We all know and recognize Airstream travel trailers for their rounded exterior and shiny aluminum, but how many have heard of the Holiday trailer? This unique trailer is often overlooked in Airstream history because not many were built, but it deserves to be remembered for its character and efficient use of space.
In 1953, Airstream founder Wally Byam shipped his Airstream to Europe to attend the International Trailer Rally in Copenhagen, Denmark. There, he befriended many European trailer manufacturers and admired the well-built, compact European models. The trailer industry in Europe differed from the United States as customers bought trailers solely for short-term trips. Therefore, the trailers were designed differently to utilize the space for more people.
In early 1954, Wally started a new division of Airstream called Holiday Trailers and began producing flat-sided aluminum trailers after he and Airstream Sales Manager Claude McFaul became inspired by the lightweight European travel trailers of the time. The first Holiday was sold to a Dealer in March of 1954. Later that summer, “Holiday Trailers, Inc.” became a separate corporation in Jackson Center, Ohio. Wally’s excitement spurred innovation towards a trailer that was geared toward a new crowd looking for affordability and space in a trailer.
The Holiday trailer, marketed as Wally Byam’s Holiday, was produced from 1954-1955, primarily as a 14 1/2-foot model, though a few 21-foot models were also built in 1955. As this trailer was intended for short vacation trips rather than a home on wheels, its design packed much character and utility into the small space. The trailer had flat sides, a wooden interior, aero-core fiberglass insulation, a restroom, spare tire storage, kitchen appliances such as a gas stove and icebox, electrical brakes, and space for up to five people. There were also options for add-ons to the trailer, including mattress, refrigerator, and other plumbing or electrical upgrades. The Holiday was the perfect host for the small family who wanted a weekend getaway.
In addition to its accommodating design, the Holiday trailer was affordable. It cost about half of the price of an Airstream travel trailer of similar size at the time. The Holiday was exhibited at trailer shows nationwide when it debuted, and received positive feedback on its features and space. The seven large windows were also popular, especially because the front and back windows were low and the driver could see through the entire trailer for optimal visibility. Though affordability was also important to Wally, quality was a priority. He knew that some owners would join the caravans with their new Holiday, and he made sure that the trailers were built to last through rugged terrains. The Holiday trailer was, in Wally’s mind, the perfect mix of functionality, affordability, quality, and efficiency. It was advertised as the “culmination of a quarter century in the business, many many hundreds of thousands of miles of trailering” and “the combination of the best in Europe and the best in America.”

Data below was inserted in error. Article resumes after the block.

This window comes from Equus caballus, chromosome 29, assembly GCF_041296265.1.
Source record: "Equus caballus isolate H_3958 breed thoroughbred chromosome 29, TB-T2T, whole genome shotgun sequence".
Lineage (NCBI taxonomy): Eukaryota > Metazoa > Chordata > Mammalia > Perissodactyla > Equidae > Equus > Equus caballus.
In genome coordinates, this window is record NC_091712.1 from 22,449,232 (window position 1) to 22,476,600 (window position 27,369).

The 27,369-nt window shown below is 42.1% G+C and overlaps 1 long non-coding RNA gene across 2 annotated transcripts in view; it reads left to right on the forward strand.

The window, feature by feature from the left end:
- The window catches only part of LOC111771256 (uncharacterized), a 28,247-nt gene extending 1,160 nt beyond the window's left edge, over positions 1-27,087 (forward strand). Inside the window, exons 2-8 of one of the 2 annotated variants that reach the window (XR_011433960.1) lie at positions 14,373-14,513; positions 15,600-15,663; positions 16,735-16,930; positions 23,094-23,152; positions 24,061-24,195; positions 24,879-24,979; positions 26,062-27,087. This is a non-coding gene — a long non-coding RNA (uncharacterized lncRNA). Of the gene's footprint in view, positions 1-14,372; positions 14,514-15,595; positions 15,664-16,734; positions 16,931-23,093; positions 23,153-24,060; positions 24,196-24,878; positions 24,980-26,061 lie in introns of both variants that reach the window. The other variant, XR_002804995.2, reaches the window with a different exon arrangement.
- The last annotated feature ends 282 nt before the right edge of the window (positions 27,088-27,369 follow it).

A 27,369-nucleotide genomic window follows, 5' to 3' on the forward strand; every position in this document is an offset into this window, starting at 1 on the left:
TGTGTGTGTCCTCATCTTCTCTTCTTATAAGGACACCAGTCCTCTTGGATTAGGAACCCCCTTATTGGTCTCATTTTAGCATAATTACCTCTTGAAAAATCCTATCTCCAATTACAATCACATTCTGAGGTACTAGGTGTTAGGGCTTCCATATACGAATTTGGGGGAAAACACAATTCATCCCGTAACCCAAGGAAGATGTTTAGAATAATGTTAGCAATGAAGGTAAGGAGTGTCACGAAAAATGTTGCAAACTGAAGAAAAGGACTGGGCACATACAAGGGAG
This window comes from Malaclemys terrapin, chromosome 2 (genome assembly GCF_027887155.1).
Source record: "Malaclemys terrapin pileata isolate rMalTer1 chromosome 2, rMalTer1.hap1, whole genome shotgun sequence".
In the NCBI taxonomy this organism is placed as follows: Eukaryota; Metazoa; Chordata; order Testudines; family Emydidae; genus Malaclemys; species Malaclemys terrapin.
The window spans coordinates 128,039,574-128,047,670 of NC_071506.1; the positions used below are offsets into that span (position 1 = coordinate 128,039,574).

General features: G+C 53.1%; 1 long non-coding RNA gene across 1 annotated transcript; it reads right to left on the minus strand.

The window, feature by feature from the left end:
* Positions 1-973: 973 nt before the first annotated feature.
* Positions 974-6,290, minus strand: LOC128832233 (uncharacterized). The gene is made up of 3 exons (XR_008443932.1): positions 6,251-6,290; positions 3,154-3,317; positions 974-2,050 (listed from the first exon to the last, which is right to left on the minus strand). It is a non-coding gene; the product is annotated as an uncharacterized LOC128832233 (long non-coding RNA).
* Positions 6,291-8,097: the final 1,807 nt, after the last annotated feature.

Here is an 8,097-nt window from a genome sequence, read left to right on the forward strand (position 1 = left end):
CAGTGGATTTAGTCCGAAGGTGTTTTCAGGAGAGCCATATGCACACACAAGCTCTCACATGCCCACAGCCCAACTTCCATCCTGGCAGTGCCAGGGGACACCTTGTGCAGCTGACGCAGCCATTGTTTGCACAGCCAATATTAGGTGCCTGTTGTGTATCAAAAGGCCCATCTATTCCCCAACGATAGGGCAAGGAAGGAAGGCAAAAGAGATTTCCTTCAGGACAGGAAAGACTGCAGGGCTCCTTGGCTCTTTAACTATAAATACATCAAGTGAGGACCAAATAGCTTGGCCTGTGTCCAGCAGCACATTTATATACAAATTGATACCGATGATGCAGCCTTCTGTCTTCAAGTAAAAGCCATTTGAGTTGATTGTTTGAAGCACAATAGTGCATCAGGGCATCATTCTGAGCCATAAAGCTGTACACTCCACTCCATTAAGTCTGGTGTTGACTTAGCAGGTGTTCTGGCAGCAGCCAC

It is unclear how many Holiday trailers were built, and it is still a bit of a mystery today why production ceased. It was a popular product for families, because parents could take their children on shorter trips that otherwise would have been less convenient or affordable. However, the creativity of meshing components of European and American trailer designs made a versatile model that would live on in the floor plans of Airstream travel trailers for years to come, such as the popular 16’ Bubble. There are only a few Holiday trailers still in existence today, and one of them will be on display in all its vintage beauty in Airstream’s future Heritage Center, opening in late Spring.